Do you want to be famous?

I’m in Hong Kong and my wife and Children are out here with me. When we walk on the streets with my daughter sitting on my shoulders many people stare and point. Over the weekend we went to a beach and people were pointing their camera and taking photos of her. None more so than the mainland Chinese in their coach parties. It’s not every day they see a blond three year old with a riot of curly blond hair. And it bothers me. Who are they to take pictures of my children. Some peope ask and I generally refuse. I begin to get a feel for what I might me like to be a celebrity. There is however, a lack of consistency in my approach. Why will I not let the Chinese tourists take photos, yet I post my own on Flickr for all the world to see? My rationale for Flickr is to let family members to see our pictures, but they are in the public domain.

We live in (the UK) a world where 1 in 7 teenagers wants to “be famous” when they grow up. Not “be rich” as is used to be – there was an implication of effort and graft in that statement, no-one got rich by doing nothing at all. But now it is possible to get rich by being talentless and doing nothing but being on a reality TV show. A sad state of affairs I feel. And anyway, who would want to be famous, to have random people pointing at you and sticking their camera phones in your face? I certainly didn’t like my brief experience of that.
But then I must wonder. With social networking is there an element of all of us wanting to become famous? I’m broadcasting to the world who I am via flickr, through my blog (and I watch how many subscribers I have and strive for a higher ranking within technorati). I look at google analytics to see who is visiting my site (Hello Hanoi, Singapore, Kuopio and Buffalo). I increase my professional network on Linkedin. Maybe I put my videos of myself on Youtube or MySpace. It is all about creating a personal cult of fame. Maybe I don’t like the TV version of it, but I think that on the web I’m hooked. I do want to be famous. Grrrrrrr.


  1. Carlos Villela · Tuesday, 6 February, 2007

    Not sure I understand the reasoning behind refusing to be photographed – it’s not like anyone’s stealing your precious photons, anyway. Could you elaborate on that a bit?

  2. marc · Tuesday, 6 February, 2007

    Good question. Three points come to mind, none of which specifically is my reasoning, more a combination of them…

    If someone came up to you on the street and asked to take your photograph, would you say yes? Would you question their motives?
    (OK, it depends, so maybe they are curious, they ask nicely, you get a good feel about them. you say yes. They are gruff and rude, you say no).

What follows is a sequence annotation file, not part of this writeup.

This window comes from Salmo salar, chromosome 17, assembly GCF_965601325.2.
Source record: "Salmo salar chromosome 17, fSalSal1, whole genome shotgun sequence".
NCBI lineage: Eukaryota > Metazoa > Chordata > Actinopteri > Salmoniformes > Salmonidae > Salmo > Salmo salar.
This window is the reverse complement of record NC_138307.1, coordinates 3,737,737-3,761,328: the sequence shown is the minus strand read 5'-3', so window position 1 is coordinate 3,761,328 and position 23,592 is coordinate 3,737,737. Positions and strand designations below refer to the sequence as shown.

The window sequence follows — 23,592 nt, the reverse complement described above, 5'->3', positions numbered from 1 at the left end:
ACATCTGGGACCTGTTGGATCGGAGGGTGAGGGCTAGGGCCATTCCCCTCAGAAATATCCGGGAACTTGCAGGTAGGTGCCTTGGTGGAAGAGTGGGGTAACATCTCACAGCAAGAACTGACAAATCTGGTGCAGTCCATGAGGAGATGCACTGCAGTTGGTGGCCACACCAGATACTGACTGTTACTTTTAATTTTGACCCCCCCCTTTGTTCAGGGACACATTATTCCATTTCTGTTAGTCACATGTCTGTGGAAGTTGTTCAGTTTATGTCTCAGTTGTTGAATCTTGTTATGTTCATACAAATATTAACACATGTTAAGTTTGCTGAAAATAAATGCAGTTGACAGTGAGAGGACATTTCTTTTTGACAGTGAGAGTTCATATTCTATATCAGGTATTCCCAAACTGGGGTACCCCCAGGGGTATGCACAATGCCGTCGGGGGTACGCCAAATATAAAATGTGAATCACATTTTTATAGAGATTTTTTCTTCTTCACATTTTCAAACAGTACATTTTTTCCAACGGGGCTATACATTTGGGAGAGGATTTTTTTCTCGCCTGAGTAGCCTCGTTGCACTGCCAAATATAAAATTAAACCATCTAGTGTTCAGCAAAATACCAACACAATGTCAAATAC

What are they going to do with that photograph?

    Something about being British and a cultural hang-up about personal space?

    After a while it gets really tiresome having people ask / photograph you. I’m a tourist, not the attraction ๐Ÿ™‚

  3. Harish Mallipeddi · Wednesday, 7 February, 2007

    Well actually I have seen lots of Westerners do the same thing in Asia. Whenever they see someone in colorful ethnic clothes, they normally don’t bother to ask and happily click pictures away or worse yet shoot videos with their handy-cams (and before you know the videos will be on Youtube). People normally don’t mind their picture taken by a harmless tourist but if a local guy does the same thing, they get alert because now it has to do with some motive. I guess the important point here is as long as one of the parties is foreign, it is considered to be acceptable to take a picture ๐Ÿ™‚

  4. kayleigh · Monday, 12 January, 2009

    Yes way I want to be famous because i can not imagine me with a normal job! i want the paps every ware i go, the press interviewing me all the time, people coming up to me in the street asking me for my autograph, i want to be known and i want to be famous, i want my own perfumes out and a reality T.V show, I want to go on Iโ€™m a celebrity get me out of here, I want a little Chihuahua, a big house in LA. And why? Because I donโ€™t want to be normal and waste my life in some dead end job trying to pay my rent a fight off money problems and I want to be able to support my family, friends and parents. I want to be able to do something with my life instead of waching others live my dream on the T.V and most of all I want to prove everyone who underestimates me that I can do it and I will.

  5. peyton · Saturday, 7 February, 2009


  6. AnonymousCoward · Tuesday, 8 September, 2009

    > What are they going to do with that photograph?
    Probably take it home and mastibate over it. Does this distrurb you. Did you did it disturb you when you were young when you took The Sun page three model picture home? Probably not. Chances are the above is not going to happen. Does it matter?.

    If you are in the public then you can have your photograph taken by anyone and they need not seek your permission. This applies to those under sixteen years of age. However, once the photographer attempts to use the image for commerical gain (other than a journalist) then permission has to be sought.

    What is wrong with snapping your image? Do we value our image too much? They are not snapping you; Its not voodoo. It a picture. Have you got the right to look at someone in the eye; Remember their face? Its the same thing.

    You can take my photograph when I am walking in public down the street and you don’t have to ask me, but I’ll always write anonymously on the web as this carries my thoughts. The picture might carry my smile.

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